American Ground Screw Model 2


Red Pitaya Notes


N6TV notes

HamSCI notes

SDR Comparison on Skimmer Server (JF2IWL, Dai)

SDR calibration for Skimmer Server,  SM7IUN

HPSDR-CW Skimmer plugin for Hermes(incl. Red Pitaya, by K3IT)

N6TV useful links to all the required software files and extras, with proper credit to all the developers and enthusiasts who made it possible for simple folks like us to replace our failed QS1Rs with a Red Pitaya or two:

Mast Hoisting & IOTA Pages

For some reason this info never was documented here, so for my own uses, here it iz.  A few links about surplus masts, falling derricks, and IOTA.

Mast base fitting for falling derrick, and photos of falling derrick test.

Photos from 2010 IoTA, mast photos.

IOTA 2007

IOTA 2008

IOTA 2009

IOTA 2010


Xonar DX es SoftRock CW Skimmer

Yesterday, having not yet thought of a better way to do a meaningful real-world test on the sound card with what is available in the KazShack, I fired up the 80m softrock on the ASUS Xonar DX for a bit of putzing around.

Test condx:
Transmitting a cw signal(a string of dashes at about 18wpm) at 5w into a dummy load on separate radio, noting the SNR readings obtained by CW skimmer from the SoftRock center frequency(353395x) to its upper limit. With the xonar DX set to 192khz scan rate, the actual upper limit on the readings was 3629.60. SoftRock connected to normal antenna system, a NE facing K9AY with W7IUV pre-amp. In summary, a sound card test using the SoftRock system as input source.




After CW skimmer collected a bit of data, the SNR readings above 3600 improved to 37-39.

So the worst case for CW skimmer(as currently configured) using a Xonar DX is being 6db less sensitive at the upper edge of the 192khz bandwidth than it is at the center. That is actually a lot better than I expected for an audio device pressed into service outside normal audio ranges (and I already liked the Xonar DX).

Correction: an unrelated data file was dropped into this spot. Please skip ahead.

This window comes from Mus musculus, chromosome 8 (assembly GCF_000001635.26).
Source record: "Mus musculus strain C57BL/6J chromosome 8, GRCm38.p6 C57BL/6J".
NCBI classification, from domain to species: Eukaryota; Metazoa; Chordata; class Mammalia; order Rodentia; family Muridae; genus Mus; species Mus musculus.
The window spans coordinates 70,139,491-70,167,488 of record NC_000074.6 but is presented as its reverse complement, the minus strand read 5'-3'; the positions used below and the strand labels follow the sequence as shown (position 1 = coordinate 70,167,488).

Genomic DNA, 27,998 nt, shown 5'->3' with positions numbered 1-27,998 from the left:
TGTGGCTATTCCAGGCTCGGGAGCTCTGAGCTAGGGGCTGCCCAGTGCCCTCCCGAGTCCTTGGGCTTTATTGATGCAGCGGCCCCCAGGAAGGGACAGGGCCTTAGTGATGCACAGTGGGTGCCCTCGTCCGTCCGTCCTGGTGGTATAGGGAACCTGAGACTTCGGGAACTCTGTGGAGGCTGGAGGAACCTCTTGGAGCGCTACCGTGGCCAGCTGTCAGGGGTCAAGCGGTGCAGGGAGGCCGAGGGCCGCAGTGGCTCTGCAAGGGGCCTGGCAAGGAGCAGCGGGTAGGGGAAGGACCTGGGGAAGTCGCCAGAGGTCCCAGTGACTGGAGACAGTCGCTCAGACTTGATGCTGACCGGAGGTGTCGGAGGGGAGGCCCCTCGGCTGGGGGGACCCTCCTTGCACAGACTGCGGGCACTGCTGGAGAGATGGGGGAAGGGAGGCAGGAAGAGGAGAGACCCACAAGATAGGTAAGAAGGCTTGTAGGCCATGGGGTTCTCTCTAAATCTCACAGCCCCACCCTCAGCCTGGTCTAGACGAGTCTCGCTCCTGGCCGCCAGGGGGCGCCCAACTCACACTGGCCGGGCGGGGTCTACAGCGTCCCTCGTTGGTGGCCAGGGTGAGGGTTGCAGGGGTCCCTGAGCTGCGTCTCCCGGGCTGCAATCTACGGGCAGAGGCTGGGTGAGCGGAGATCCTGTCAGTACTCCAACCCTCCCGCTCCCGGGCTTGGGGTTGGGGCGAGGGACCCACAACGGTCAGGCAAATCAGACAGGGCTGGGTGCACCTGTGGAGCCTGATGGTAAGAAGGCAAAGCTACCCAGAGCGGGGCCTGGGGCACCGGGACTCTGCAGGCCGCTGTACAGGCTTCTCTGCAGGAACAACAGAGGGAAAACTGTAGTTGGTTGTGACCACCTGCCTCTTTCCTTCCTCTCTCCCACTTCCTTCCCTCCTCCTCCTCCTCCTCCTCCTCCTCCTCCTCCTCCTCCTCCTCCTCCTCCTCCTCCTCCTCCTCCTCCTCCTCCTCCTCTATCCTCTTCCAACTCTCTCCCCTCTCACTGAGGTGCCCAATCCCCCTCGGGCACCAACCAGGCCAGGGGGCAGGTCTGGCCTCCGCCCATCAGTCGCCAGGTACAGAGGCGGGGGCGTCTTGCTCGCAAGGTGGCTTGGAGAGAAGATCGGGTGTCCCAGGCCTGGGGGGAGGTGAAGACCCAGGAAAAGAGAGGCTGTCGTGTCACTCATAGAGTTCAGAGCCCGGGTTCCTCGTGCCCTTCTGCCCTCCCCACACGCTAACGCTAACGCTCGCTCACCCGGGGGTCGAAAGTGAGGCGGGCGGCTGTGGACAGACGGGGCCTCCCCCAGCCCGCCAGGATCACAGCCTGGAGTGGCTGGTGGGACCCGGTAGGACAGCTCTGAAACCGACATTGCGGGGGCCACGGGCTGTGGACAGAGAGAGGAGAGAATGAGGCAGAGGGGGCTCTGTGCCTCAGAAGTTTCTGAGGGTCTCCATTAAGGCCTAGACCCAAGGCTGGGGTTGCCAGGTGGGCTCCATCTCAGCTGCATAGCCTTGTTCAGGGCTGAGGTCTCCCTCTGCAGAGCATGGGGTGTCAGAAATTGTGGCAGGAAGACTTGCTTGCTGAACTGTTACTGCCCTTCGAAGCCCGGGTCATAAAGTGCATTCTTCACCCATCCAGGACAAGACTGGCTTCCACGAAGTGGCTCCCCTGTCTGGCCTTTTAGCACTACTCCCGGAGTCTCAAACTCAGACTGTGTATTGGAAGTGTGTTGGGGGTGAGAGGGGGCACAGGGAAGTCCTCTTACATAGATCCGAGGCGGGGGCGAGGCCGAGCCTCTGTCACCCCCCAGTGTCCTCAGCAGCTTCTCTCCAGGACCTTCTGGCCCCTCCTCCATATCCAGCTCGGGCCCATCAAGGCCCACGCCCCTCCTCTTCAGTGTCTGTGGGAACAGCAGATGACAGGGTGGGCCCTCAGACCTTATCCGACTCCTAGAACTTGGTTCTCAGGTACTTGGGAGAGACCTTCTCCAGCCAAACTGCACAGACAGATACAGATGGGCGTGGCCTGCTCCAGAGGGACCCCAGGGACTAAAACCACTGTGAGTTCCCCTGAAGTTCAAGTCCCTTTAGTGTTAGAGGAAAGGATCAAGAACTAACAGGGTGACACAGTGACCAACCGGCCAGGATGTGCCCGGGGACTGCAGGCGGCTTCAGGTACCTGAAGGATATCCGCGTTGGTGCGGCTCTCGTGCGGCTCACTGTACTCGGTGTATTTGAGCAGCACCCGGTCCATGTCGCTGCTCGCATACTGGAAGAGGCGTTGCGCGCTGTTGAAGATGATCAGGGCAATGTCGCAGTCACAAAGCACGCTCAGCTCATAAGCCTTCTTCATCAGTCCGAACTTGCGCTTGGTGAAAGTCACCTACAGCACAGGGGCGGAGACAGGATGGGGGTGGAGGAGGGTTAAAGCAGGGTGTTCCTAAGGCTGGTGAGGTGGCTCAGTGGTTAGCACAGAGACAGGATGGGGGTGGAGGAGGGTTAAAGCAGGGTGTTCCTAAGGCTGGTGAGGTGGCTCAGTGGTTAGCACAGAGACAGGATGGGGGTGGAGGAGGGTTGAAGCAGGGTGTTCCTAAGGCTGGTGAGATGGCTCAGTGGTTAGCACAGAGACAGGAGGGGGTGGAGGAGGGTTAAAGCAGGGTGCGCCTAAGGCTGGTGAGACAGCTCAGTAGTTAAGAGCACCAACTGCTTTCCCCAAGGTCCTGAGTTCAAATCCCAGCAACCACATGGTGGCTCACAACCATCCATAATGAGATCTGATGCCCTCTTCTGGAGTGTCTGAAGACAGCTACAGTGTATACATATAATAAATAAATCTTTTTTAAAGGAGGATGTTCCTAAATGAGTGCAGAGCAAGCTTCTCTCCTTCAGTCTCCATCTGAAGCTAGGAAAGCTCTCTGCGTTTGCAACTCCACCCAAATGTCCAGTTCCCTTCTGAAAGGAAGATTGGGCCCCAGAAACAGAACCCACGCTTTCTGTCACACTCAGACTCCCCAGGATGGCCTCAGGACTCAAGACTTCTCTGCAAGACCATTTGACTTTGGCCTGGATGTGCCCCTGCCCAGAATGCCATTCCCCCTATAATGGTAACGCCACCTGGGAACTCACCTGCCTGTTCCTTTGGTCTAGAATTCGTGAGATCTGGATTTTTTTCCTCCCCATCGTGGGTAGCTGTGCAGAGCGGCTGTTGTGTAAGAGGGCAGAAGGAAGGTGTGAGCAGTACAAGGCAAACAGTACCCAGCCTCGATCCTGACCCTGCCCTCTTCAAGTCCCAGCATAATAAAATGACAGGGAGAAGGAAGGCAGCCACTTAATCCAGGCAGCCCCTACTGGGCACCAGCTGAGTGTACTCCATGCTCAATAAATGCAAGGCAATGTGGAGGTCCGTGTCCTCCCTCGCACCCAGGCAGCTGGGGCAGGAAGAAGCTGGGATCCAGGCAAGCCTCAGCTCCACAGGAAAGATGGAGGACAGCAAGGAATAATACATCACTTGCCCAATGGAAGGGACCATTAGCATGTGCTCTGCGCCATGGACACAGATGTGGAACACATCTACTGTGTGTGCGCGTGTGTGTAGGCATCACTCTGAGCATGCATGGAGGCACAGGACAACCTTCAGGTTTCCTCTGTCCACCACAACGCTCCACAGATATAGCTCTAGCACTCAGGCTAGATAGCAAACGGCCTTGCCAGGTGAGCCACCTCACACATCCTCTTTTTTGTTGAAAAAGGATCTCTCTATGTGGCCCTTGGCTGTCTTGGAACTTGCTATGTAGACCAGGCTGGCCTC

My curiosity is now nagging me to run the same tests on all of the other in-shack cards more methodically at their maximum scan rates(mostly 96khz), and to find a lower level outside signal source. I’ll try to recruit a fellow in the near field who will better be able to generate a low level test signal.

But with the WX here improving, all of that might not happen for several months. 😉

engineer the possible….
73 de w4kaz

Skimmer Notes

Created a page of links and several related pages of information on the ongoing construction of the CW Skimmer station at W4KAZ.

Because of the nature of the blog package used for this website, it is easier to save this skimmer related info on ‘pages’ rather than as a “post” because it seems like a project that I’d like to have semi-permanently documented, and have the documentation easily found.  Whooop…there it iz….Incomplete, but slowly growing, and probably to be frequently edited in the short term.

Windows 7 GodMode

Leave it to the RedmondGeeks to create a useful tool but leave it undocumented rather than make it easily available.  And a big thanks to NumberOneSon for showing me the trick.

There’s a feature for Windows 7 users called GodMode, which is simply a tool/folder that has a lot of the more useful system administration tasks grouped together in one place.  [As opposed to navigating five screens to get to them.]